Transportation by Xavier Tavera
Location: 710 Hennepin Ave (Pantages Theatre)
Subject: Joe Hester, Metro Transit Driver
Few people know Hennepin Avenue the way Joe Hester does.
“The stuff you see out there on the streets, you can’t make up,” says Hester, who drives buses out of Metro Transit’s Heywood Garage.
Hester represents the transportation theme of “It’s the People,” a public arts project by Hennepin Theatre Trust. The project is comprised of nine large-scale banners displayed on buildings in the Hennepin Theatre District, and is inspired by the people whose experiences and stories create the unique vibrancy of Hennepin Avenue.
Hester says he often heads to Hennepin Avenue even when he’s off the clock.
“I love going down there late nights when I’m off work and just riding through, seeing diverse cultures and all the artwork on the buildings,” he says. “It’s beautiful down there. I never knew how beautiful Minneapolis was until I started working at Metro Transit.”
Hester’s 30-by-18 foot portrait hangs on the side of the Pantages Theatre. It was created by artist Xavier Tavera, who is best known for his nuanced portraits of members of the Latinx community. Tavera feels that exploring transportation is a key to understanding the heart of Minneapolis.
“The Twin Cities is a place of mostly cars and buses and light rail as opposed to walking, and Hennepin Avenue gives you that opportunity to interact, to see who’s out there, to have that human interaction,” says Tavera. “Getting to a bus, you have to have contact with people. Getting into Hennepin Avenue, you have to have contact with people.”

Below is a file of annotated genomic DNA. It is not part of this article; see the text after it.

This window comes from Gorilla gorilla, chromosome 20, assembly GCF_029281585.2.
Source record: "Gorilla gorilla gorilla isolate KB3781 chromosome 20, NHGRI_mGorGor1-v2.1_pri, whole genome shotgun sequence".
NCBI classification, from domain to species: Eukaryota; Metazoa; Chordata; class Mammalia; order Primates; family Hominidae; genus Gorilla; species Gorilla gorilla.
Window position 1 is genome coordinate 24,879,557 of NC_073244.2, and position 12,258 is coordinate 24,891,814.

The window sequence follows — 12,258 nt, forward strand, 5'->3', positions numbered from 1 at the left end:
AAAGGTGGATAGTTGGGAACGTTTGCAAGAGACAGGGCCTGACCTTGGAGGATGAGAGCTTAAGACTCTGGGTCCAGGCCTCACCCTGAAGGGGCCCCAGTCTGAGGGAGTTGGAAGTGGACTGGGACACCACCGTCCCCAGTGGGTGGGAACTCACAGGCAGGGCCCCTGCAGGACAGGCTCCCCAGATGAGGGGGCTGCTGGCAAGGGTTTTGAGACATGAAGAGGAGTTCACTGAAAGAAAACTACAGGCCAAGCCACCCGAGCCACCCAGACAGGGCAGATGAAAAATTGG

Tavera moved to the Twin Cities in 1996 and says he’s seen Hennepin Avenue continuously reinvent itself. He hopes this portrait project helps preserve a slice of life along the important Minneapolis artery.
“I always think taking a portrait is important, but in this case, it’s of the utmost importance now that’s it’s going to go through some transition with construction,” says Tavera, referring to an ongoing major reconstruction project on the avenue. “Another generation is going to pass. Hennepin Avenue is still going to be there. Maybe somebody can rescue this portrait and say ‘This is who we were then.’”